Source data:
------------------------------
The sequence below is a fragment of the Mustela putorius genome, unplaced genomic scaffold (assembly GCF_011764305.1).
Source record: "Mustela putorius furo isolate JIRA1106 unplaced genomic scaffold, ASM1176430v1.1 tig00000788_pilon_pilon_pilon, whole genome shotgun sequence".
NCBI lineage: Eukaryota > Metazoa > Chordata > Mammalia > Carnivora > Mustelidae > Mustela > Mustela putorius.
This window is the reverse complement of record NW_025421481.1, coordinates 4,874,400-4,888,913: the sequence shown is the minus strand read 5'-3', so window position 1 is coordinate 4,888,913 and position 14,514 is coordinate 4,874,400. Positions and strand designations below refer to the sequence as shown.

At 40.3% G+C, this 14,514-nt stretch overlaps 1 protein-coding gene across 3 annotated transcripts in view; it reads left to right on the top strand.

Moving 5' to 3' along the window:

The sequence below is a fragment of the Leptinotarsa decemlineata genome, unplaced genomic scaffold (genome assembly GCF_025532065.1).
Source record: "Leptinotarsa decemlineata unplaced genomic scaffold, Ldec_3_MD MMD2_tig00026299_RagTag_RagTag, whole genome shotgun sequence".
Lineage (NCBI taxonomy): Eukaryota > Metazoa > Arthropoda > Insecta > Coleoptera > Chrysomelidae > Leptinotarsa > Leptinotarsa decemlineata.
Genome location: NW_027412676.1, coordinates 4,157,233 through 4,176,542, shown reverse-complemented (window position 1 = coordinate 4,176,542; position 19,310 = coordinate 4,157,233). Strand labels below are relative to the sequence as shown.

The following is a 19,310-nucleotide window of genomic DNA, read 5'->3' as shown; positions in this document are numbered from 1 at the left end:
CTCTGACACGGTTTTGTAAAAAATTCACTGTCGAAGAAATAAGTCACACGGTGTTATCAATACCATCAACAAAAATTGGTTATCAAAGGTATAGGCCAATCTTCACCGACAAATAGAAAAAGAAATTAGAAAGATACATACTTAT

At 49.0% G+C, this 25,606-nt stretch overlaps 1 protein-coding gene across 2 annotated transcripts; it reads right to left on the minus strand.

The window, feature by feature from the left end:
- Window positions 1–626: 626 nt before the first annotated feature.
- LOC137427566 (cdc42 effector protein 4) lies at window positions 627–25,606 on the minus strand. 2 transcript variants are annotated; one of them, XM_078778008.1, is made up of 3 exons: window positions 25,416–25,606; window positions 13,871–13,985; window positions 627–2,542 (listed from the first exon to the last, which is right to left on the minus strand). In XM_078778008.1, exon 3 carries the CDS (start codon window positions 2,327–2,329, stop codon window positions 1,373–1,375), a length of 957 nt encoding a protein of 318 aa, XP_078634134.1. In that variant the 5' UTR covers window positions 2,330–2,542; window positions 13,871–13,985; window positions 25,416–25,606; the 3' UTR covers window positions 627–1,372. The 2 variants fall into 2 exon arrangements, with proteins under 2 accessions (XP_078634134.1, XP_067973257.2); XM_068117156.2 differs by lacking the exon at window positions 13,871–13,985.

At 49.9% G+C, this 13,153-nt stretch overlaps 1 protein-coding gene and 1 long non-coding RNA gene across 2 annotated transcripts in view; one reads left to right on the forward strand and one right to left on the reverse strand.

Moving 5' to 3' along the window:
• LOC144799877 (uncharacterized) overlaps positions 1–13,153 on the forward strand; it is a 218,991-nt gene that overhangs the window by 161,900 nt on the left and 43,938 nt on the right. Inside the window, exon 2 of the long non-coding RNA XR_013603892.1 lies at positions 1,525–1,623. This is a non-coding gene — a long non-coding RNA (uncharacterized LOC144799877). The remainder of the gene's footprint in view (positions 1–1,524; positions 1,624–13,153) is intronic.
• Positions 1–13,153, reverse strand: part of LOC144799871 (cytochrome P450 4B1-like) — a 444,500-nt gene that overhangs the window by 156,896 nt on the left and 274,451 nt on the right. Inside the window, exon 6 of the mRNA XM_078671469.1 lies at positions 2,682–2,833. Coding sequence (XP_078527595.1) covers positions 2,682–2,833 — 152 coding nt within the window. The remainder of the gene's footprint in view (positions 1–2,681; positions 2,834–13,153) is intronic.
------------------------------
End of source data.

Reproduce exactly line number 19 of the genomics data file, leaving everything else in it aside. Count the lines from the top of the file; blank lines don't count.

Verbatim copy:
• LOC144799877 (uncharacterized) overlaps positions 1–13,153 on the forward strand; it is a 218,991-nt gene that overhangs the window by 161,900 nt on the left and 43,938 nt on the right. Inside the window, exon 2 of the long non-coding RNA XR_013603892.1 lies at positions 1,525–1,623. This is a non-coding gene — a long non-coding RNA (uncharacterized LOC144799877). The remainder of the gene's footprint in view (positions 1–1,524; positions 1,624–13,153) is intronic.